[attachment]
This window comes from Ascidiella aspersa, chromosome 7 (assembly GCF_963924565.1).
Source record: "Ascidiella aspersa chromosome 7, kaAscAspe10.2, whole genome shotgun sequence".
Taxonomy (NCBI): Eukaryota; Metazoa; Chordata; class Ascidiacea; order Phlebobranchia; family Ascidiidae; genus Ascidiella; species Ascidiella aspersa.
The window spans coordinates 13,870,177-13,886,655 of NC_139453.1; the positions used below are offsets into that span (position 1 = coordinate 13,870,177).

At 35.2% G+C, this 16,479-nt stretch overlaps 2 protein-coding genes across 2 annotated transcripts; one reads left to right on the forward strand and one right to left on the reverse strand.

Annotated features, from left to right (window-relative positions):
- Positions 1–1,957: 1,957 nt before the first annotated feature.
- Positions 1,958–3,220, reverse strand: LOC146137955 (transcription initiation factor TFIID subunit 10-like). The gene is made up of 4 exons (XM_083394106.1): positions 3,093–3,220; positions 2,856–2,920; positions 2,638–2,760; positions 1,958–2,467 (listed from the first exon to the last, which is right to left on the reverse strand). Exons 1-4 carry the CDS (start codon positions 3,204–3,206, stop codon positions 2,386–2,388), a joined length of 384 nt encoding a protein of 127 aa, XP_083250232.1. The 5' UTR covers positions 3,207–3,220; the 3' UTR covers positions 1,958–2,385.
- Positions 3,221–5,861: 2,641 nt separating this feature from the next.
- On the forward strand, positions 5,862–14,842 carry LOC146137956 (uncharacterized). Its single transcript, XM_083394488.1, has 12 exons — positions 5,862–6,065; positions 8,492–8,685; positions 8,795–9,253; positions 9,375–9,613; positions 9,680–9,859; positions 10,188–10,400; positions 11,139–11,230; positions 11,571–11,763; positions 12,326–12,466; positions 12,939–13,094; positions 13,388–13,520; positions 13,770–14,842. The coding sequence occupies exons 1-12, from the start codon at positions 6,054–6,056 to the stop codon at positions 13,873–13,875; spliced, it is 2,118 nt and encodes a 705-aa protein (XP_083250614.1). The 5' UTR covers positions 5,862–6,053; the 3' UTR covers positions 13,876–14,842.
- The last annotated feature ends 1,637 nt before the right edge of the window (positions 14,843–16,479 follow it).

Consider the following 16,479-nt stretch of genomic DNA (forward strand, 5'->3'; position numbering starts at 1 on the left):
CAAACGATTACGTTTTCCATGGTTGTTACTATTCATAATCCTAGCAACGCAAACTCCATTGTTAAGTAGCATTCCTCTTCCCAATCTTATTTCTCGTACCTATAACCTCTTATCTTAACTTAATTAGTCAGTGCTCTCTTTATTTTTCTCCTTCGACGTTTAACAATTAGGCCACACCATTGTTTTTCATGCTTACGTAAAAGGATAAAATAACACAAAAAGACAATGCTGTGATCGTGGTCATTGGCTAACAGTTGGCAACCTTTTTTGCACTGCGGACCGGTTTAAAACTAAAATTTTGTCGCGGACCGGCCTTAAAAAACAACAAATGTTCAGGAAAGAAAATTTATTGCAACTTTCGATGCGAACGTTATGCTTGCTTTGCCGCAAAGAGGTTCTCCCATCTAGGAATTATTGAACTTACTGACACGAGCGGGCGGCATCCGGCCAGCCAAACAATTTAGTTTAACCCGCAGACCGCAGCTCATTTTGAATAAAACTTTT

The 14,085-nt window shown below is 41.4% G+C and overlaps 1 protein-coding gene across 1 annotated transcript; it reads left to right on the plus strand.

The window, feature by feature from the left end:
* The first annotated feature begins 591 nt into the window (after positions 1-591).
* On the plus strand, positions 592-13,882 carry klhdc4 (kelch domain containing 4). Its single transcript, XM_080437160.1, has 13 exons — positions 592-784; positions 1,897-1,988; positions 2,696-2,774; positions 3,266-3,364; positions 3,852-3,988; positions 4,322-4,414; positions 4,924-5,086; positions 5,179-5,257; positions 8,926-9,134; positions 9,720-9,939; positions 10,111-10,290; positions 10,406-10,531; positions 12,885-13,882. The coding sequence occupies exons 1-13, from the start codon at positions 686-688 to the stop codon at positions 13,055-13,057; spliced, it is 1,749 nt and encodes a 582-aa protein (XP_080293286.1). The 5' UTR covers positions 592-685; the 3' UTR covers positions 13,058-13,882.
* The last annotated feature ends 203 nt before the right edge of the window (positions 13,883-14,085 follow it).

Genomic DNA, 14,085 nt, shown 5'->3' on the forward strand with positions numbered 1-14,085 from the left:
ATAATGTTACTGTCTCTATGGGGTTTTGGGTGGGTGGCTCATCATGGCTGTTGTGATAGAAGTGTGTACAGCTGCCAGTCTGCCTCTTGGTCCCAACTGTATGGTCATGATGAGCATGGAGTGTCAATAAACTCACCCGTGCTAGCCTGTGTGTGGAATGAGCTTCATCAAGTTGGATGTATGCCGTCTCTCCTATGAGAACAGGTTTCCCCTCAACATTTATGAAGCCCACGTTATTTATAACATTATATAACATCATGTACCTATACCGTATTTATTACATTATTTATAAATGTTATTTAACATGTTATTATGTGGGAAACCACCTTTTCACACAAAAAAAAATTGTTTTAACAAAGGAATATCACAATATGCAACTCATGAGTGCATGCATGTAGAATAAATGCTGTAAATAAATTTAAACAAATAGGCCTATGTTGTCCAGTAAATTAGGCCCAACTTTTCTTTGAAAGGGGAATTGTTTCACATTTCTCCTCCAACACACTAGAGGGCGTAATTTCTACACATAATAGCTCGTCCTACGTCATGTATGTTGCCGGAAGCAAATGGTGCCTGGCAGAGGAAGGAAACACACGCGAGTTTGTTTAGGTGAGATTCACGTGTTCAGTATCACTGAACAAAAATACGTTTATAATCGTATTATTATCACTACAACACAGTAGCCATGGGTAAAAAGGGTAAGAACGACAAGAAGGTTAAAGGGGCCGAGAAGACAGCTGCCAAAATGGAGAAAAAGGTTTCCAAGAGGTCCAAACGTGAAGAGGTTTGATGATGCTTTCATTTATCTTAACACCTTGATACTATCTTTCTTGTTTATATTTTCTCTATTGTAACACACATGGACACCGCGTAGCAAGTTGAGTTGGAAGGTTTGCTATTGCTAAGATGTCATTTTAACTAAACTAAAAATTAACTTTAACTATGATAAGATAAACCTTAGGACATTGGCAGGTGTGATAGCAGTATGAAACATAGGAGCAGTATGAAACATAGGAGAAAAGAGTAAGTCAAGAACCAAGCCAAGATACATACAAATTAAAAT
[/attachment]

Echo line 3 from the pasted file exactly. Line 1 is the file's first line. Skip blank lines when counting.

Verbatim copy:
Taxonomy (NCBI): Eukaryota; Metazoa; Chordata; class Ascidiacea; order Phlebobranchia; family Ascidiidae; genus Ascidiella; species Ascidiella aspersa.